Then I gave her a neck and head and bosom. Here she is, with her shelf-mate looking at her, askance. Already life has become interesting for her, I guess…
Saturday, June 16 – We spent the day at Art-in-the-Park in West Park, Allentown, PA. I’ll start right off by saying there is no sadness to report about this show. I had a good day in all sorts of ways – reception of my work, sales, and I won 3rd prize in my category, Acrylics and Oils. So you can look forward to a pleasant account. I just wanted to warn you!
We stopped at our usual Wawa for gas and coffee. Shout out to my friend Diane here, she has moved to North Carolina, but we did shows together for years, and several times we met (by chance) at this location on the way to events up PA Route 309. Coffee calls out to all of us.
We arrived and the park was still quiet. The weather was just perfect, ten of ten. And, we got a parking spot right next to the park, not only for unloading, but we could keep the car there all day. This is a real advantage – parking around the park is pretty much non-existent.
We did our usual set-up thing. Space sizes are generous and I was able to use the outside of the display for artwork.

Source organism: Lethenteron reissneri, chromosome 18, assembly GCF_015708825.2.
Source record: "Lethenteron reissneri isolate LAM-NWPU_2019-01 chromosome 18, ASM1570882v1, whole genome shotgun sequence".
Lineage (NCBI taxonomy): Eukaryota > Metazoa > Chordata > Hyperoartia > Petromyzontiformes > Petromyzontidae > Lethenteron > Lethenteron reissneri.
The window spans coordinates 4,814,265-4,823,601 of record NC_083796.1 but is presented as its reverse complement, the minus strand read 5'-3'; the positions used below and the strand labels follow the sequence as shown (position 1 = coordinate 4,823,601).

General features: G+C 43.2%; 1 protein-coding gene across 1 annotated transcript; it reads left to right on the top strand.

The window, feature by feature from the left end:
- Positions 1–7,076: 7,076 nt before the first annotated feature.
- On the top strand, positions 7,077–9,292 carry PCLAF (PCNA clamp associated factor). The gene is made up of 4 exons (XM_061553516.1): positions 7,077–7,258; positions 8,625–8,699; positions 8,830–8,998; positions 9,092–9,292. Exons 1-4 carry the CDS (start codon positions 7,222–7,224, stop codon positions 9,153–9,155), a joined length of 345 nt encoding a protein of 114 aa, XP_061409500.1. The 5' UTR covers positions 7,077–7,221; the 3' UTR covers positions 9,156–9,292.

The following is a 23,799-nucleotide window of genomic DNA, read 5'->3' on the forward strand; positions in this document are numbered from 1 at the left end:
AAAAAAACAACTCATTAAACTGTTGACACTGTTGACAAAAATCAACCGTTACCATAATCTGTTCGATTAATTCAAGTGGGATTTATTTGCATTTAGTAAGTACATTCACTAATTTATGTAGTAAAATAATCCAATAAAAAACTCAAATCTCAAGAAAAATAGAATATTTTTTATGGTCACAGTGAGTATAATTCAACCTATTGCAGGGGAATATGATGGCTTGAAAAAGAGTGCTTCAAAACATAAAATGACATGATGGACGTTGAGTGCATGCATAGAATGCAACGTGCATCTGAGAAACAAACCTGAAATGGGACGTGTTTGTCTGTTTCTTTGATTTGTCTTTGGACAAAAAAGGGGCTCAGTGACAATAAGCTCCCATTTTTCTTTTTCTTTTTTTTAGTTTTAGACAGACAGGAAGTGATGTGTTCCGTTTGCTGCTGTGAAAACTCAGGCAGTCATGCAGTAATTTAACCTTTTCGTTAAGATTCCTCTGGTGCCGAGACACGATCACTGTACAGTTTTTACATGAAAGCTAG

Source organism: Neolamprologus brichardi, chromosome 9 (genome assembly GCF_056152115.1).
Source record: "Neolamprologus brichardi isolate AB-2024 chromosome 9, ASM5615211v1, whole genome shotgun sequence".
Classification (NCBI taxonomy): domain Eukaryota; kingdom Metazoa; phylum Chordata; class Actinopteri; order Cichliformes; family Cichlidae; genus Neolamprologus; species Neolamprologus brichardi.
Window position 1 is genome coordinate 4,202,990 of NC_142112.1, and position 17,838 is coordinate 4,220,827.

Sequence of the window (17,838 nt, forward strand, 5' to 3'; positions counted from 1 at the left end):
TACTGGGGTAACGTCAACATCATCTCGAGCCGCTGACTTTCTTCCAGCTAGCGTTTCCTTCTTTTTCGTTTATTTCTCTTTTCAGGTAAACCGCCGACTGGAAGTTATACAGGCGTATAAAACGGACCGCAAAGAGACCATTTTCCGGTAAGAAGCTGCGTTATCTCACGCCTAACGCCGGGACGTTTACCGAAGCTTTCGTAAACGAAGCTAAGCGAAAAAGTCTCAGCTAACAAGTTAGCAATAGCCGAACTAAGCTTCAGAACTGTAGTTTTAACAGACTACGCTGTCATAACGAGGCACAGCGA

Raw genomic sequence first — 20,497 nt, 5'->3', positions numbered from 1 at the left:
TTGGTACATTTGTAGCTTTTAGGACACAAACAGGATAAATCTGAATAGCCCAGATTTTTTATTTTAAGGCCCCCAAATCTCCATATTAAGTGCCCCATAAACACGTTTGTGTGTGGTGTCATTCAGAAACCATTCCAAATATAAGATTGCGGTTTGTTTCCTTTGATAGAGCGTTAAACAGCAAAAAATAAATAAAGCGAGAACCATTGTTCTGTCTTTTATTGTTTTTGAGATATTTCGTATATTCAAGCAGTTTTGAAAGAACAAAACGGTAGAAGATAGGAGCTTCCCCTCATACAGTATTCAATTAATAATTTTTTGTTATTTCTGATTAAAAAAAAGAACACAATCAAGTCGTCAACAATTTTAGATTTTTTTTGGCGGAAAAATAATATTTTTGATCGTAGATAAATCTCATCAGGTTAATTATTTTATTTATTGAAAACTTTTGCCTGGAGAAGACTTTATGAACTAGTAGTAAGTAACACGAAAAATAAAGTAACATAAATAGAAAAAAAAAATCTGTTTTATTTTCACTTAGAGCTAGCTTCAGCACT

Then the show got into action.
Did you see the giant trunk of that sycamore tree to the right side of the first photo? That tree is magnificent, right across from our booth. Remember, this park is an arboretum and trees matter here.
I took a few minutes to go over to the bandstand and watch some of the ballet performances. These two girls were doing a jazz version of a dance from the Nutcracker. Yes, they were.
Water fountain, original fixture of this 100+ year old park. It still works.
I have participated in this show for 20+ years and it has always been a good one for me. Contemporary art is appreciated here, in fact is more popular than traditional and more realistic pieces, and in my experience it always has been, so for me, the crowd is interested and involved. I had many good conversations about my work and I was very happy that a couple of my more abstract pieces were especially noticed – I had wondered if there was anything to them or had I just had a nice time painting! I am glad others were attracted to them.